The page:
Another mixed effects model visualization

Last week, I presented an analysis on the longitudinal development of intelligibility in children with cerebral palsy—that is, how well do strangers understand these children’s speech from 2 to 8 years old. My analysis used a Bayesian nonlinear mixed effects beta regression model. If some models are livestock and some are pets, this model is my dearest pet. I first started developing it a year ago, and it took weeks of learning and problem-solving to get the first version working correctly. I was excited to present results from it.

But here’s the thing. I couldn’t just formally describe my model. Not for this audience. My talk was at the annual conference of the American Speech-Language-Hearing Association: The main professional gathering for speech-language pathologists, audiologists, and researchers in communication sciences and disorders. The audience here is rightly more concerned with clinical or research matters than the nuts and bolts of my model.

Still, I wanted to convey the main ideas behind the model without dumbing things down. I got to work making lots of educational diagrams. Among them was the annotated logistic curve from my earlier post and the following figure, used to illustrate information borrowing (or partial pooling) in mixed effects models:

Diagram showing four panels of observed data in the top row, a set of predictions for a new set of data in the middle row, and the four panels from the first row updated to included fitted estimates.
Diagram I used to illustrate how mixed effects models work.

I am pleased with this figure. Originally, I tried to convey the idea as an interactive process: Individual-level data feed into the population model and those feed back into the individual estimates. I had only two sets of plots with labeled paths running back and forth between them; it wasn’t pretty. The final plot’s “feed-forward” approach simplified things a great deal. My only concern, in hindsight, is that I should have oriented things to run left-to-right instead of top-to-bottom so I could have filled a 16:9 widescreen slide better. (But this vertical version probably looks great on your phone or tablet right now, so whatever!)

In this post, I walk through how to produce a plot like this one from scratch. I can’t share the original model or the clinical data here, so I will use the sleepstudy data from lme4, as in my partial pooling tutorial.

First, let’s set up our data.

library(tidyverse)
library(brms)
library(tidybayes)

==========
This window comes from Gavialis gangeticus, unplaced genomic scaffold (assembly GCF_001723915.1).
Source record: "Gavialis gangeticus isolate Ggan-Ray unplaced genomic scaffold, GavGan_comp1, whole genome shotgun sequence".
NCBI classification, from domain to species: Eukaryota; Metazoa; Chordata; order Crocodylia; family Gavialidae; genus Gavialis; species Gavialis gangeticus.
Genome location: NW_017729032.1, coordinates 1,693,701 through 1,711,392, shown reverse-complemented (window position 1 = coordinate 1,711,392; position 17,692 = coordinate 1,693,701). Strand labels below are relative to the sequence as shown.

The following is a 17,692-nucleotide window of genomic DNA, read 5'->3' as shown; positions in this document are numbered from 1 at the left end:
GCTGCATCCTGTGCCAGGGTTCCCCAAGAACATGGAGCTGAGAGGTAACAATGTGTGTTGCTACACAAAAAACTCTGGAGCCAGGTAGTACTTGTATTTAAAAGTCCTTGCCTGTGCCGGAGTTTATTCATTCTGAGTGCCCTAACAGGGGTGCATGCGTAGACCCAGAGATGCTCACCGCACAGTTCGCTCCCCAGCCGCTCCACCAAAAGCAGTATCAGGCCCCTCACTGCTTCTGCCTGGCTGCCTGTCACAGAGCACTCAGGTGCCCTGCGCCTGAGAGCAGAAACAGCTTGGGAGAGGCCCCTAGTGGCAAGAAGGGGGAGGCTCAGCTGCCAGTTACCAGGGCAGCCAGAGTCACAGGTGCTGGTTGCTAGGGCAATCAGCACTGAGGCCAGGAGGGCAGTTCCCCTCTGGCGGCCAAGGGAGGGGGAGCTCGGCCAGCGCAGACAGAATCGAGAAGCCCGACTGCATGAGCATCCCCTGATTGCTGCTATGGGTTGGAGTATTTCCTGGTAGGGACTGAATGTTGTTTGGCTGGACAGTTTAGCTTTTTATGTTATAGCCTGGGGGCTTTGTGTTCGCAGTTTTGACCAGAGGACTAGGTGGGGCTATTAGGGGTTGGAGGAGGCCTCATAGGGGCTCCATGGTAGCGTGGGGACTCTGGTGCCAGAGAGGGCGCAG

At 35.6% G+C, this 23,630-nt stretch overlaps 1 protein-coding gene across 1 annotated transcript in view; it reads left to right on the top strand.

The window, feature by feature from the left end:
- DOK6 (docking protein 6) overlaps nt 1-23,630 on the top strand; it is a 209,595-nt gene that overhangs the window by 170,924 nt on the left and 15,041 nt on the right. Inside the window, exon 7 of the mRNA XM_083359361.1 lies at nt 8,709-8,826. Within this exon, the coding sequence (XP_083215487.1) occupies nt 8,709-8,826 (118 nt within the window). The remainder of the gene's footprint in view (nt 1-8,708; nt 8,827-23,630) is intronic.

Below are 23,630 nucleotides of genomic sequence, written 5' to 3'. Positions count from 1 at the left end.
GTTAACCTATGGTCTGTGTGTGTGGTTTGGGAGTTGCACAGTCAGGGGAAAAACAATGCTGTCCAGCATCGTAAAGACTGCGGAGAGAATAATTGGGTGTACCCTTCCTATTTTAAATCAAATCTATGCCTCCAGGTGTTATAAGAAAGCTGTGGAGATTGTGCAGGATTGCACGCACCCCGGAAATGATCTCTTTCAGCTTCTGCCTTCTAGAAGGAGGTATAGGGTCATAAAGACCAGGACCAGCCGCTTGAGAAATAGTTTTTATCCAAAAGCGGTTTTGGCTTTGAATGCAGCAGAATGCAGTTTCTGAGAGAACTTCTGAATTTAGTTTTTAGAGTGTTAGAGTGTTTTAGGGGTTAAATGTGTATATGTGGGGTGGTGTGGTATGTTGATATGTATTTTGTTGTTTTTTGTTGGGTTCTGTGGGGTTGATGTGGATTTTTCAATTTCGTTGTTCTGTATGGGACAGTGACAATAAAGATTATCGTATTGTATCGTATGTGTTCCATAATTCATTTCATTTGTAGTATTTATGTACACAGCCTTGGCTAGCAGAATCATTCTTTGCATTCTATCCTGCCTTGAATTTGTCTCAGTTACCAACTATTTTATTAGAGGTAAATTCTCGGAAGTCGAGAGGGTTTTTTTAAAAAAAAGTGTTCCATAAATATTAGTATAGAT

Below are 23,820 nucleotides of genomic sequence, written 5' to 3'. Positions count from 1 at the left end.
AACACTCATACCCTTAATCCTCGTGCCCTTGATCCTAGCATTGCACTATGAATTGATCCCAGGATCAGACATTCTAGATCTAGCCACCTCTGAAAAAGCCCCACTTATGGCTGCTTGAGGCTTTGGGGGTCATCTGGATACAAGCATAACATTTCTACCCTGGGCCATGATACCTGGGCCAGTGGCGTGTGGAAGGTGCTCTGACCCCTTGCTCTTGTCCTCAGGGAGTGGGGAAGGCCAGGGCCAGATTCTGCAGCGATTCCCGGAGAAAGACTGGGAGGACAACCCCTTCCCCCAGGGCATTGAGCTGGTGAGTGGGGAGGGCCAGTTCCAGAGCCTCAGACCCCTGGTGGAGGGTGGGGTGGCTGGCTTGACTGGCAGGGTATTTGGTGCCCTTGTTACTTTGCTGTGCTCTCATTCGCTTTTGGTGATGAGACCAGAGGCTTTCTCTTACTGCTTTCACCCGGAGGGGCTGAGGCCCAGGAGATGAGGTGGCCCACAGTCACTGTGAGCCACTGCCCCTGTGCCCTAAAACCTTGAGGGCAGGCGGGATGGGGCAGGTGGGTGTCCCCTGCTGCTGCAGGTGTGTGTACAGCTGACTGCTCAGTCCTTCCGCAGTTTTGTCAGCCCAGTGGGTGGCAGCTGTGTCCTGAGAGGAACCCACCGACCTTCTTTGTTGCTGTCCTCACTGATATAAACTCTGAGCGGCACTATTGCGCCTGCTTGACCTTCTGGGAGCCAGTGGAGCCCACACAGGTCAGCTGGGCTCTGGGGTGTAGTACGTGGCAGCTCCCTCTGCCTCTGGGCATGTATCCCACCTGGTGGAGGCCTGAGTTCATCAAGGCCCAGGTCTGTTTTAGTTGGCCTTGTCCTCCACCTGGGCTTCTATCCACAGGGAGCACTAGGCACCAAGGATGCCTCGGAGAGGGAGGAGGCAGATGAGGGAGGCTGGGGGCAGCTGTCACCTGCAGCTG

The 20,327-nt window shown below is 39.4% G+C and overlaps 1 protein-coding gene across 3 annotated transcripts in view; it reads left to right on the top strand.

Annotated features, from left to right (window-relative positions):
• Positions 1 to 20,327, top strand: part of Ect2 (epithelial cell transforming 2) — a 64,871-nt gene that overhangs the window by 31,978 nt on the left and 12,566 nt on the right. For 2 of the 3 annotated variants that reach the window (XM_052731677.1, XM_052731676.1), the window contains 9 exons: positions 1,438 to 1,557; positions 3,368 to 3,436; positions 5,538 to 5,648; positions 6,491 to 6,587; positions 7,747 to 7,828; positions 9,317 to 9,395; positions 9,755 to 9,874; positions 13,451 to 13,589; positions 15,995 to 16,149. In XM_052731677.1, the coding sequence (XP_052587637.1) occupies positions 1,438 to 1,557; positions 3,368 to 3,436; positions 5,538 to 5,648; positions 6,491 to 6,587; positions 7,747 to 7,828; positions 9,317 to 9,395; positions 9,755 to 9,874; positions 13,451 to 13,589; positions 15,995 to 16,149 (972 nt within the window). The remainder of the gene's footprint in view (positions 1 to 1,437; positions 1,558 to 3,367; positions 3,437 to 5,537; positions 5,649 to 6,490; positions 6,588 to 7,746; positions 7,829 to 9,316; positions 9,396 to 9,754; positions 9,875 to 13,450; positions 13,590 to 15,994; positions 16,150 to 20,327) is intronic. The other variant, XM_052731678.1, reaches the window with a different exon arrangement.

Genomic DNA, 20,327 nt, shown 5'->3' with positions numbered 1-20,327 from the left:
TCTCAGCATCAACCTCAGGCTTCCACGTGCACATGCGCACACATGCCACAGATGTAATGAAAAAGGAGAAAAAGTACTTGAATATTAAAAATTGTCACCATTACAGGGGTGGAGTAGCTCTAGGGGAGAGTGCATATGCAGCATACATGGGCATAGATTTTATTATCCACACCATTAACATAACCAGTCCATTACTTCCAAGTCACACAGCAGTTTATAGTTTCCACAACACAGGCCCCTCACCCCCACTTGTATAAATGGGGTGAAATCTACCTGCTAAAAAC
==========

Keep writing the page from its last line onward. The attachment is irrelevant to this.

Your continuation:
library(cowplot)

# Convert to tibble for better printing. Convert factors to strings
sleepstudy <- lme4::sleepstudy %>%
  as_tibble() %>%
  mutate(Subject = as.character(Subject))

# Add two fake participants, as in the earlier partial pooling post
df_sleep <- bind_rows(
  sleepstudy,
  tibble(Reaction = c(286, 288), Days = 0:1, Subject = "374"),
  tibble(Reaction = 245, Days = 0, Subject = "373")
)

df_sleep
#> # A tibble: 183 x 3
#>    Reaction  Days Subject
#>       <dbl> <dbl> <chr>  
#>  1     250.     0 308    
#>  2     259.     1 308    
#>  3     251.     2 308    
#>  4     321.     3 308    
#>  5     357.     4 308    
#>  6     415.     5 308    
#>  7     382.     6 308    
#>  8     290.     7 308    
#>  9     431.     8 308    
#> 10     466.     9 308    
#> # ... with 173 more rows

# Select four participants to highlight
df_demo <- df_sleep %>%
  filter(Subject %in% c("335", "333", "350", "374"))

We fit a mixed model with default priors and a random-number seed for reproducibility.

b <- brm(
  Reaction ~ Days + (Days | Subject),
  data = df_sleep, 
  seed = 20191125
)
b
#>  Family: gaussian 
#>   Links: mu = identity; sigma = identity 
#> Formula: Reaction ~ Days + (Days | Subject) 
#>    Data: df_sleep (Number of observations: 183) 
#> Samples: 4 chains, each with iter = 2000; warmup = 1000; thin = 1;
#>          total post-warmup samples = 4000
#> 
#> Group-Level Effects: 
#> ~Subject (Number of levels: 20) 
#>                     Estimate Est.Error l-95% CI u-95% CI Rhat Bulk_ESS Tail_ESS
#> sd(Intercept)          25.84      6.26    15.17    39.80 1.00     1823     2642
#> sd(Days)                6.55      1.50     4.19     9.99 1.00     1607     1965
#> cor(Intercept,Days)     0.09      0.29    -0.45     0.66 1.00      904     1618
#> 
#> Population-Level Effects: 
#>           Estimate Est.Error l-95% CI u-95% CI Rhat Bulk_ESS Tail_ESS
#> Intercept   252.49      6.77   239.10   266.00 1.00     2115     2502
#> Days         10.49      1.71     7.26    14.07 1.00     1411     2073
#> 
#> Family Specific Parameters: 
#>       Estimate Est.Error l-95% CI u-95% CI Rhat Bulk_ESS Tail_ESS
#> sigma    25.81      1.55    23.01    29.07 1.00     3271     2891
#> 
#> Samples were drawn using sampling(NUTS). For each parameter, Eff.Sample 
#> is a crude measure of effective sample size, and Rhat is the potential 
#> scale reduction factor on split chains (at convergence, Rhat = 1).

Top row: connect the dots

Let’s create the top row. The core of the plot is straightforward: We draw lines, draw points, facet by Subject, and set a reasonable y-axis range for the plot (controlling the coordinates via coord_cartesian()).

col_data <- "#2F2E33"

p_first_pass <- ggplot(df_demo) +
  aes(x = Days, y = Reaction) +
  geom_line(aes(group = Subject), color = col_data) +
  geom_point(color = col_data, size = 2) +
  facet_wrap("Subject", nrow = 1) +
  coord_cartesian(ylim = c(200, 500)) +
  ggtitle("Each participant contributes data") +